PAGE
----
Diderot was a French philosopher and writer. Born in Langres, Champagne,
France in 1713, he was a prominent figure in what became known as
the Enlightenment, and was the editor-in-chief of the famous Encyclopédie.
also contributed to literature, notably with his work Jacques
le fataliste et son maître, which, in emulation of Sterne,
challenged conventions regarding novels and their structure and
content, while also examining philosophical ideas relating to
free will. He is also known as the author of the essay Regrets
on Parting with My Old Dressing Gown, upon which many an article
and sermon about consumer desire have been based.
was educated by the Jesuits, and became a bookseller in Paris.
In 1743 he married Anne Toinette Champion, a devout Roman Catholic.
He had affairs with the writer Madame Puisieux and with Sophie
Volland, to whom he was constant for the rest of her life. His
letters to her are among the most graphic of all the pictures
that we have of the daily life of the philosophic circle in Paris.
earliest works included a translation of Stanyan's History of
Greece (1743); with two colleagues, François-Vincent Toussaint
and Marc-Antoine Eidous, he produced a translation of James's
Dictionary of Medicine (1746–1748) and about the same date
he published a free rendering of Shaftesbury's Inquiry Concerning
Virtue and Merit (1745), with some original notes of his own.
He composed a volume of bawdy stories, the Les bijoux indiscrets
(1748); in later years he repented of this work. In 1746 he wrote
the Pensées philosophiques (1746), and he presently added
to this a short complementary essay on the sufficiency of natural
1747 he wrote the Promenade du sceptique, an allegory pointing
first to the extravagances of Catholicism; second, to the vanity
of the pleasures of that world which is the rival of the church;
and third, to the desperate and unfathomable uncertainty of the
philosophy which professes to be so high above both church and
next piece was what first introduced him to the world as an original
thinker, his famous Lettre sur les aveugles (1749). The immediate
object of this short work was to show the dependence of men's
ideas on their five senses. It considers the case of the intellect
deprived of the aid of one of the senses; and in a second piece,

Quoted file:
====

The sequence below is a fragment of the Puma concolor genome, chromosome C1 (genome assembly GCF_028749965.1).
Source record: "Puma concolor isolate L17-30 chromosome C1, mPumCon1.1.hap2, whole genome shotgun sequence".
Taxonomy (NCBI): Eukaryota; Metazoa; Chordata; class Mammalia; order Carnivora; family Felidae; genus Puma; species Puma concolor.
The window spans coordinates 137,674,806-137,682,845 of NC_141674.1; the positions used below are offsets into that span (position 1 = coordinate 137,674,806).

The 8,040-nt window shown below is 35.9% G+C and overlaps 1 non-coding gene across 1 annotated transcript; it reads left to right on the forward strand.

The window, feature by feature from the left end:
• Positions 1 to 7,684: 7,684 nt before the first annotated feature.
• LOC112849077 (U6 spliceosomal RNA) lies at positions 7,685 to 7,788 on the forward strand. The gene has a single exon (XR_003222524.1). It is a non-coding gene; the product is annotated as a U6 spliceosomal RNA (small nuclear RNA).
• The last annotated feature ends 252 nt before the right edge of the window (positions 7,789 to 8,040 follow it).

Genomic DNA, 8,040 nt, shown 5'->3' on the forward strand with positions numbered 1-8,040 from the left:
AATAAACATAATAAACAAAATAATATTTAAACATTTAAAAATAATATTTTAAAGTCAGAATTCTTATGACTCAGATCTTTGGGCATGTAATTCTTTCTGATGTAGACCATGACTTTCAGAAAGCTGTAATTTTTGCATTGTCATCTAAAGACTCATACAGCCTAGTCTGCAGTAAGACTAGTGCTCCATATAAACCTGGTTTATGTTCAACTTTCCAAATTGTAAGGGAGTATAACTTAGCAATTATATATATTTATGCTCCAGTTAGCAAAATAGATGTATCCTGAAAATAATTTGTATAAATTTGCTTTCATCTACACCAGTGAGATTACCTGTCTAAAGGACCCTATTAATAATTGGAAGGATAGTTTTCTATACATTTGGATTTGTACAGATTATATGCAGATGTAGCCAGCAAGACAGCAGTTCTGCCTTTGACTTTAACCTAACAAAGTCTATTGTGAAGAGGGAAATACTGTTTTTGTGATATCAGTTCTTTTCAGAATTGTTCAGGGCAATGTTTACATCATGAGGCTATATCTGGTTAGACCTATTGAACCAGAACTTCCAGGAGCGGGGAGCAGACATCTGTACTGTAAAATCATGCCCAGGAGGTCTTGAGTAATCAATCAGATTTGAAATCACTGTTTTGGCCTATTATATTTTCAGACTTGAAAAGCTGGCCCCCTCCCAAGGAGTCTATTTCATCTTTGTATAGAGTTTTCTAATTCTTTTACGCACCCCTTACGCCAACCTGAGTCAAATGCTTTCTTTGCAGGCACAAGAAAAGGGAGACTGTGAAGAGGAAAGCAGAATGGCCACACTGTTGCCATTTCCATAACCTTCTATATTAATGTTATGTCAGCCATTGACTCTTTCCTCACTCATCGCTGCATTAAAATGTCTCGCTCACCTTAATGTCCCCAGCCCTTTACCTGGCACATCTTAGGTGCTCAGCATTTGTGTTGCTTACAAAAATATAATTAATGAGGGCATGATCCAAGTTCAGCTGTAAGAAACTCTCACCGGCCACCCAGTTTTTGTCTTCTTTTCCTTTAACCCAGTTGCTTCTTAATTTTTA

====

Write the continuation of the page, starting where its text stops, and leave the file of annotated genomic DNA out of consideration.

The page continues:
published afterwards, Diderot considered the case of a similar
deprivation in the deaf and mute.
Lettre sur les sourds et muets, however, is substantially a digressive
examination of some points in aesthetics. The philosophic significance
of the two essays is in the advance they make towards the principle
of Relativism. But what interested the militant philosophers of
that day was an episodic application of the principle of relativism
to the concept of God. What makes the Lettre sur les aveugles
interesting is its presentation, in a distinct though undigested
form, of the theory of variation and natural selection. It is
worth noticing, too, as an illustration of the comprehensive freedom
with which Diderot felt his way round any subject that he approached,
that in this theoretic essay he suggests the possibility of teaching
the blind to read through the sense of touch.
speculation in the Lettre sur les aveugles was too hardy for the
authorities, and he was thrown into the prison of Vincennes. Here
he remained for three months; then he was released, to enter upon
the gigantic undertaking of his life.
The bookseller and printer André Le Breton had applied
to Diderot with a project for the publication of a translation
into French of Ephraim Chambers's Cyclopaedia, or Universal Dictionary
of Arts and Sciences, undertaken in the first instance by the
Englishman John Mills, and the German, Gottfried Sellius. Diderot
accepted the proposal, but in his busy and pregnant intelligence
the scheme became transformed. Instead of a mere reproduction
of the Cyclopaedia, he persuaded Le Breton to enter upon a new
work, which should collect under one roof all the active writers,
all the new ideas, all the new knowledge, that were then moving
the cultivated class of the Republic of Letters to its depths,
but still were comparatively ineffectual by reason of their dispersion.
enthusiasm infected the publishers; they collected a sufficient
capital for a vaster enterprise than they had at first planned;